both to make way for the plaza, which will include landscaping,
lighting and a covered walkway into Harrah’s north entrance. The
area, expected to host major musical acts, will accommodate
525-room Harrah’s Lake Tahoe, all 70 suites have
been remodeled, as have two restaurants, the Forest Buffet and
Friday’s Station. The resort also has added Seafood Cove, a $26
million seafood restaurant that has replaced Café Andreotti.
Reno-based Sapphire Gaming has purchased the 310-room
Comstock Hotel Casino and has agreements in place
to buy both the 604-room Flamingo Hilton-Reno and
46 percent of the Sands Regent company, which owns and operates the
836-room Sands Regency Hotel Casino.
Peppermill Hotel Casino is in the midst of a
$300 million expansion due to open this summer. It will feature two
restaurants, an 85,000-square-foot convention center, a 1,700-seat
entertainment complex and a 17-story tower that will bring the room
total to 1,702.
The 458-room Hyatt Regency Lake Tahoe Resort &
Casino is to undergo a $47 million renovation that will
include a remodeling of 250 rooms (10 rooms also will disappear),
the casino, the lobby and all on-site restaurants. Much of the
interior work will be completed this year, with the rest continuing
Plans are in development for the revitalization of this entire
town. City and county officials are searching for ways to make
Tunica a more compelling destination to the area’s 10 million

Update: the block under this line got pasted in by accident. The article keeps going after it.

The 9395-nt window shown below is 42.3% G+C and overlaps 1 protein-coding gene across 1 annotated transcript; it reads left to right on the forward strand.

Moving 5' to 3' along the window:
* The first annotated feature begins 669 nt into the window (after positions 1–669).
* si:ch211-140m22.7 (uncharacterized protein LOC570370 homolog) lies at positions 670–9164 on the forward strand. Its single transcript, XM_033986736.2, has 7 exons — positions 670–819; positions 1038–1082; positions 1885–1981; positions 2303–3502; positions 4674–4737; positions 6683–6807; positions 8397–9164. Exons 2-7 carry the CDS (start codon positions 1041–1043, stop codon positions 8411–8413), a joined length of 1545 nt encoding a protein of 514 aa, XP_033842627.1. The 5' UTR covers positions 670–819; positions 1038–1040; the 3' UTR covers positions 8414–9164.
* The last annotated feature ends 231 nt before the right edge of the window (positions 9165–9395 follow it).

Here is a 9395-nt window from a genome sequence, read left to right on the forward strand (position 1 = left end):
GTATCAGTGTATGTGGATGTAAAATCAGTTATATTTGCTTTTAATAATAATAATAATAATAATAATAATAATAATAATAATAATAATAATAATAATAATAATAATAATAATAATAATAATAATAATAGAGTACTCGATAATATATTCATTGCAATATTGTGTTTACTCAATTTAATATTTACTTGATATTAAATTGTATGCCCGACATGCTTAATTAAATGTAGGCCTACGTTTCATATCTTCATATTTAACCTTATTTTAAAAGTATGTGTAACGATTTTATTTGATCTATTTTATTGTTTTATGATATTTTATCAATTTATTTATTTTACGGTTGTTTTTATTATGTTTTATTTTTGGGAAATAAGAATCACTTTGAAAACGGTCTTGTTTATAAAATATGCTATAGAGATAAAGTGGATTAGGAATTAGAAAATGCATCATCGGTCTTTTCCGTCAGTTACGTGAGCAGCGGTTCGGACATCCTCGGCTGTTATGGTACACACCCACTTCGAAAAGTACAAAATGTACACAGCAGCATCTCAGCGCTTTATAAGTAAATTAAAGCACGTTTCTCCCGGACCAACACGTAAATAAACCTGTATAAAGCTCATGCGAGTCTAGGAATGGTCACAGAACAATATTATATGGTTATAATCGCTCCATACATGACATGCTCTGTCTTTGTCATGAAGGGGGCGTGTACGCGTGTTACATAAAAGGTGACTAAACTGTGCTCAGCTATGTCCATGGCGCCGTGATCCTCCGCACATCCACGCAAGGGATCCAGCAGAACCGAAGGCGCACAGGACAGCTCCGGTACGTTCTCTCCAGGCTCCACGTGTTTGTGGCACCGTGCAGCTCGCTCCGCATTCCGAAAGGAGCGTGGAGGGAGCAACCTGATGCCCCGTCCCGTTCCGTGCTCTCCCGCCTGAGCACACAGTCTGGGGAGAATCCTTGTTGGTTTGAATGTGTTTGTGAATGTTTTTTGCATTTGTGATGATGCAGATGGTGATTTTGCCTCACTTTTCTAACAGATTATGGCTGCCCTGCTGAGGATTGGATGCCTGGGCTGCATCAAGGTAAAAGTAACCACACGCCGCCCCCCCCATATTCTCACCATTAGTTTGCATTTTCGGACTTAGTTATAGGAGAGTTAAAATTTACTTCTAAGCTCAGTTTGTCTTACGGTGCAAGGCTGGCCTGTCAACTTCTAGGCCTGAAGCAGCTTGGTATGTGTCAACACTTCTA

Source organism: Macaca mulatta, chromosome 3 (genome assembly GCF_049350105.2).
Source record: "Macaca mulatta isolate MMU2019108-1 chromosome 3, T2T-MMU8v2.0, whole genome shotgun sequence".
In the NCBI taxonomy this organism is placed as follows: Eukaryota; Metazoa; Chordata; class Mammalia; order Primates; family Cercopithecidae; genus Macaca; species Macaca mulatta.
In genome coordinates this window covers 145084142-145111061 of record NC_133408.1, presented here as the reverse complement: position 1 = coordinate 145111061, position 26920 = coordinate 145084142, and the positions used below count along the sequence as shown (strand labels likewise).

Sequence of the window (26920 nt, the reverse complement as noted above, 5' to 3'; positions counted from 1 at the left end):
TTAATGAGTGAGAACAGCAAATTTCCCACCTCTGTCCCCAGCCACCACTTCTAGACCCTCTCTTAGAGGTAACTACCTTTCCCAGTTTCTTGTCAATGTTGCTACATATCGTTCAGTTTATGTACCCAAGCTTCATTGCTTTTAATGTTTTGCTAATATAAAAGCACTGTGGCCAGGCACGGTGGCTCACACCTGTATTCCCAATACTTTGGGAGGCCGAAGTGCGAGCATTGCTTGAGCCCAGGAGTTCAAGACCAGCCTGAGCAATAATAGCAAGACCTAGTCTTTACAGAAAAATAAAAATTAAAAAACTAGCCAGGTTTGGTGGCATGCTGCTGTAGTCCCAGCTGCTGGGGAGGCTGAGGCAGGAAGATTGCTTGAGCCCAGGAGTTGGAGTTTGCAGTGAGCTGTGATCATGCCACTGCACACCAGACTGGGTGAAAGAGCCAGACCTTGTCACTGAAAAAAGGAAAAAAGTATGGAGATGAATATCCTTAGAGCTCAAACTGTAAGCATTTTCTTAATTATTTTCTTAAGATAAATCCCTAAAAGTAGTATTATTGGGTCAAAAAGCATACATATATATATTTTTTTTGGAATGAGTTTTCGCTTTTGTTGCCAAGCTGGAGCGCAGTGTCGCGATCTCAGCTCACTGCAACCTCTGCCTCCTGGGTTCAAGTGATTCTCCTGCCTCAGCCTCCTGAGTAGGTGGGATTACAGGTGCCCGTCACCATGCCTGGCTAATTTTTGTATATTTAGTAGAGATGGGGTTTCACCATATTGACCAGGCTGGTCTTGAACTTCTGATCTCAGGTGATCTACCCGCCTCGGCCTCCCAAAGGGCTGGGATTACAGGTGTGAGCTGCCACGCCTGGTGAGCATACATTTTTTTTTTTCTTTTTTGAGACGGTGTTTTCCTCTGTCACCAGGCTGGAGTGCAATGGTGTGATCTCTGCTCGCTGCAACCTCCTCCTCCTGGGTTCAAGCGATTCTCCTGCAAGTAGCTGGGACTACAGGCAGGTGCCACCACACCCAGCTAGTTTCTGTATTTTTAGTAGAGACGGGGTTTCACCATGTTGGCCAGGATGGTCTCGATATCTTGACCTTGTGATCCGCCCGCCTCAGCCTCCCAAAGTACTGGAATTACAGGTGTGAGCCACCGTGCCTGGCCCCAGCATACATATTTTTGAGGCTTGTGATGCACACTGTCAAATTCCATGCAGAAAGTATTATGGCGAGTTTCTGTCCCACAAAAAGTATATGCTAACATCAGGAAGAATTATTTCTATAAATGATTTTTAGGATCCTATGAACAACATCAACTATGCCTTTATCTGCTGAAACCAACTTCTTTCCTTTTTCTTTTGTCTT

annual visitors, many of whom are meeting and convention attendees.
Dining, shopping, sightseeing, day-trip itineraries and other
options are being explored.
The Paul Battle Jr. Arena & Exposition
Center (named for prominent local Paul Battle) is set for
completion next month. The facility features 48,000 square feet of
exhibition space, a 13,000-square-foot concourse, 2,000 permanent
arena seats (with capability to expand to 8,000), banquet seating
for up to 2,500 and 14 luxury skyboxes that seat up to 24 and are
equipped with wet bars. The Expo Center is the largest facility of
its kind in Mississippi and was designed for a wide array of
events, from conventions to concerts to livestock shows. A
full-service catering kitchen will be on site.
Robinsonville casino area, the Horseshoe Casino & Hotel
Tunica is in the midst of a $38 million expansion that
will include an enlarged parking area, 17,000 square feet of added
gaming space and several new restaurants. The 505-room property
already offers a wide selection of dining options from steaks to
Southwestern and Southern fare and the Bluesville Showcase
The 860-room Sam’s Town Hotel & Gambling
Hall is about to undergo a $21 million renovation that